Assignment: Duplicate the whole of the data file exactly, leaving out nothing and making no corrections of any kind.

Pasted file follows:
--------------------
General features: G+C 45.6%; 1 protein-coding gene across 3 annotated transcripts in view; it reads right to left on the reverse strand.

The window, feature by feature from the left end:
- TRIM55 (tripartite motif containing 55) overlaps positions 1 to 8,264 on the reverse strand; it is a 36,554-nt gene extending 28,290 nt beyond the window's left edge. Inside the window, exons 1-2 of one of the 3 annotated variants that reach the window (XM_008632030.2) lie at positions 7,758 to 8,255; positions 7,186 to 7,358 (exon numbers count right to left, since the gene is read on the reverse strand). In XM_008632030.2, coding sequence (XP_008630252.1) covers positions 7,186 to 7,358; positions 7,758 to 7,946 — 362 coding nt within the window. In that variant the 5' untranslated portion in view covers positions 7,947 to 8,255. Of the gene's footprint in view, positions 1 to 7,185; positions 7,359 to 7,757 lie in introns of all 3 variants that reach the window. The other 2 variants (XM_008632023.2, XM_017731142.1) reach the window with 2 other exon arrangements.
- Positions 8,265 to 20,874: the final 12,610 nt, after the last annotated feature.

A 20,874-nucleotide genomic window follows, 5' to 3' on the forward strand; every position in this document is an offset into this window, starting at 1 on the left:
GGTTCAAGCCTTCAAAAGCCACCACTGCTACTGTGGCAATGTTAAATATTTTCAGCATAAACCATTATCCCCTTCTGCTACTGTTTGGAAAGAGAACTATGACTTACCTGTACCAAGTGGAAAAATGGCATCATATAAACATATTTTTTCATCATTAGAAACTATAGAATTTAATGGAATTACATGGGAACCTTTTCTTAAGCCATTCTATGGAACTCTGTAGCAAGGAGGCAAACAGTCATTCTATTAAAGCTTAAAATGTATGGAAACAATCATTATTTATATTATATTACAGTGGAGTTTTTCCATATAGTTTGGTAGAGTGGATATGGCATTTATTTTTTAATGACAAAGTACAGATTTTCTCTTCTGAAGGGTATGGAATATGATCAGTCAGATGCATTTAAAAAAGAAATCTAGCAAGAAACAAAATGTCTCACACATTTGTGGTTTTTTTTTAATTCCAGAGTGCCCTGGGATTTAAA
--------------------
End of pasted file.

General features: G+C 45.6%; 1 protein-coding gene across 3 annotated transcripts in view; it reads right to left on the reverse strand.

The window, feature by feature from the left end:
- TRIM55 (tripartite motif containing 55) overlaps positions 1 to 8,264 on the reverse strand; it is a 36,554-nt gene extending 28,290 nt beyond the window's left edge. Inside the window, exons 1-2 of one of the 3 annotated variants that reach the window (XM_008632030.2) lie at positions 7,758 to 8,255; positions 7,186 to 7,358 (exon numbers count right to left, since the gene is read on the reverse strand). In XM_008632030.2, coding sequence (XP_008630252.1) covers positions 7,186 to 7,358; positions 7,758 to 7,946 — 362 coding nt within the window. In that variant the 5' untranslated portion in view covers positions 7,947 to 8,255. Of the gene's footprint in view, positions 1 to 7,185; positions 7,359 to 7,757 lie in introns of all 3 variants that reach the window. The other 2 variants (XM_008632023.2, XM_017731142.1) reach the window with 2 other exon arrangements.
- Positions 8,265 to 20,874: the final 12,610 nt, after the last annotated feature.

A 20,874-nucleotide genomic window follows, 5' to 3' on the forward strand; every position in this document is an offset into this window, starting at 1 on the left:
GGTTCAAGCCTTCAAAAGCCACCACTGCTACTGTGGCAATGTTAAATATTTTCAGCATAAACCATTATCCCCTTCTGCTACTGTTTGGAAAGAGAACTATGACTTACCTGTACCAAGTGGAAAAATGGCATCATATAAACATATTTTTTCATCATTAGAAACTATAGAATTTAATGGAATTACATGGGAACCTTTTCTTAAGCCATTCTATGGAACTCTGTAGCAAGGAGGCAAACAGTCATTCTATTAAAGCTTAAAATGTATGGAAACAATCATTATTTATATTATATTACAGTGGAGTTTTTCCATATAGTTTGGTAGAGTGGATATGGCATTTATTTTTTAATGACAAAGTACAGATTTTCTCTTCTGAAGGGTATGGAATATGATCAGTCAGATGCATTTAAAAAAGAAATCTAGCAAGAAACAAAATGTCTCACACATTTGTGGTTTTTTTTTAATTCCAGAGTGCCCTGGGATTTAAA